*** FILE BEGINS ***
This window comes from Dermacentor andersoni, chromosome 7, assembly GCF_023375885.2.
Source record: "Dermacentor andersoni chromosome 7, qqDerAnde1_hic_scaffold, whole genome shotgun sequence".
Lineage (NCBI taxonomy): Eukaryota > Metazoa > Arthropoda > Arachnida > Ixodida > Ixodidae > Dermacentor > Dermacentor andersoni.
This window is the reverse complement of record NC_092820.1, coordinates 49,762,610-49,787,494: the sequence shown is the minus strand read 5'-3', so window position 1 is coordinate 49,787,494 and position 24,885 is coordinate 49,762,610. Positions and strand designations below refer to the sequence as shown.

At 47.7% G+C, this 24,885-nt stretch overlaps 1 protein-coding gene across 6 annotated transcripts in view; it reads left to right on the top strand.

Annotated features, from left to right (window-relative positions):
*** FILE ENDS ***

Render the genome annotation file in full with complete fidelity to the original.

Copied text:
This window comes from Dermacentor andersoni, chromosome 7, assembly GCF_023375885.2.
Source record: "Dermacentor andersoni chromosome 7, qqDerAnde1_hic_scaffold, whole genome shotgun sequence".
Lineage (NCBI taxonomy): Eukaryota > Metazoa > Arthropoda > Arachnida > Ixodida > Ixodidae > Dermacentor > Dermacentor andersoni.
This window is the reverse complement of record NC_092820.1, coordinates 49,762,610-49,787,494: the sequence shown is the minus strand read 5'-3', so window position 1 is coordinate 49,787,494 and position 24,885 is coordinate 49,762,610. Positions and strand designations below refer to the sequence as shown.

At 47.7% G+C, this 24,885-nt stretch overlaps 1 protein-coding gene across 6 annotated transcripts in view; it reads left to right on the top strand.

Annotated features, from left to right (window-relative positions):